The Internal Mentoring and Advisory Committee will review all applications, using the NIH review criteria (Significance, Investigator(s), Innovation, Approach, Environment), modified as appropriate for this Pilot grant program. Three reviewers will provide critiques on each application. The Overall Score will also include considerations, including topic foci; relevance to the RDAR Center mission; inclusion of other IDeA institutions and COBRE facilities; and the potential for impacting addiction and related harms. The IMAC will suggest ranking to the RDAR Center Leadership Team. The Leadership Team will make recommendations for funding, which will be forwarded to the External Advisory Committee and NIGMS for Final Approval. IMAC members cannot review applications from their departments or receive pilot grants. Finalists will be notified the 2nd week in November and required to obtain all regulatory approvals prior to NIGMS review.
Special Considerations, Institutional Approvals, and Reporting
Faculty effort is not allowed and faculty salary support is not allowed. Student/post-doctoral stipend is not allowed but student/doctoral salary/wages are permissible. Wages for technical personnel are permissible. Equipment (>$5,000 per item) is not allowed. Renovation and/or Honorariums are not allowed. Travel is limited to research related tasks only (e.g., no conference travel). Travel to locations outside of the US, Puerto Rico, & Canada is not allowed. Provided all regulatory approvals (IRB, IACUC, NIGMS) have been obtained, funding will be made available to your institution on March 1, 2020.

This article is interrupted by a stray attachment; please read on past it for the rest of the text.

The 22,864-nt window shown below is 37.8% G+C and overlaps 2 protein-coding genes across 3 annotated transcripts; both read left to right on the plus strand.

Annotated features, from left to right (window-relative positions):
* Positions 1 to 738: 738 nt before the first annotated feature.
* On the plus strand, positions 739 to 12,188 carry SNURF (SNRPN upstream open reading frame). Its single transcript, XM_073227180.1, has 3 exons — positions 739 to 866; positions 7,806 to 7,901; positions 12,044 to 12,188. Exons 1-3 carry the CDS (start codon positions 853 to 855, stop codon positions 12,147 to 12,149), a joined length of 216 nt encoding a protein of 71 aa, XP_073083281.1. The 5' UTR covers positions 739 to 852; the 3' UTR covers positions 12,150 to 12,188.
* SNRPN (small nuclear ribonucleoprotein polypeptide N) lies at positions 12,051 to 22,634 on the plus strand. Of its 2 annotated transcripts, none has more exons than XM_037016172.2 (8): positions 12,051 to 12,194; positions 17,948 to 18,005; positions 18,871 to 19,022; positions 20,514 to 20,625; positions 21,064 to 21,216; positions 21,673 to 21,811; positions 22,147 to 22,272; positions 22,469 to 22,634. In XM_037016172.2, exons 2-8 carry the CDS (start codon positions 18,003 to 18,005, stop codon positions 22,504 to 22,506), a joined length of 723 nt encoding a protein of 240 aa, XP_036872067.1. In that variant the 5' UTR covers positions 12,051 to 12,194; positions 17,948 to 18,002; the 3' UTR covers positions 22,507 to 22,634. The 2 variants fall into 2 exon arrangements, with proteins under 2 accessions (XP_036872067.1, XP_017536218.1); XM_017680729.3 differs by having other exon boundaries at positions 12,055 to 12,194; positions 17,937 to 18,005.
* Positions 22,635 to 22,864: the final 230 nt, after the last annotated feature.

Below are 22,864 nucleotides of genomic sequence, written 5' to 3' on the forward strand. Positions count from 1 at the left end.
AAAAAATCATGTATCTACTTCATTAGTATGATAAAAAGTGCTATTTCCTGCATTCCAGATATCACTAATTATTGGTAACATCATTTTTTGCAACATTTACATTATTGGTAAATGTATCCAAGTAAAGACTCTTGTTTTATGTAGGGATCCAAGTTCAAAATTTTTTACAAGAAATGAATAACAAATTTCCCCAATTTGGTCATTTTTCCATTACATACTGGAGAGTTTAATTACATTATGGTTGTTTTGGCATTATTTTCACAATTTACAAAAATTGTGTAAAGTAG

Indirect Costs (F&A):
Indirect associated with pilot grants will be awarded to the investigator’s institution for NIH-funded pilots. Please work with your Sponsored Programs office to ensure that your proposal budget includes your institution’s correct F&A rate. Additional pilot funds may be contributed by partner institutions, rather than NIH, and these institutionally designated awards will not include indirect costs.
If your project meets the NIH definition of a clinical trial, you must check “Yes” to the clinical trial question on the NIH face page. If you answer “YES” to all four questions below, your project is considered a clinical trial.
- Does the study involve human participants?
- Are the participants prospectively assigned to an intervention?
- Is the study designed to evaluate the effect of the intervention on the participants?
- Is the effect being evaluated as a health-related biomedical or behavioral outcome?
For additional information, visit: https://grants.nih.gov/policy/clinical-trials.htm
If your project includes human subjects or vertebrate animals, your institutional IRB or IACUC (respectively) approval is required before funds can be released. Protocols must be submitted to IRB for approval within 30 days of notification of funding and final approval sent to us within 90 days.
Pilot project grant recipients must participate in Center Enhancement and Programmatic Activities. Pilot recipients will be required to provide Twice Annual Project Updates at Monthly Center Meetings. Pilot recipients must submit written annual progress reports [standard NIH - RPPR Sec 6 A-H]
Eligibility and Eligible Institutions:
Current full-time faculty at a participating institution are eligible to apply. Participating institutions include the University of Nebraska at Kearney, University of Nebraska-Lincoln, University of Nebraska Medical Center, and the University of Nebraska at Omaha. Individuals must be eligible to apply for NIH funds (i.e. US citizen or a permanent resident). Individuals not currently receiving funds from another RDAR Center mechanism are eligible to apply.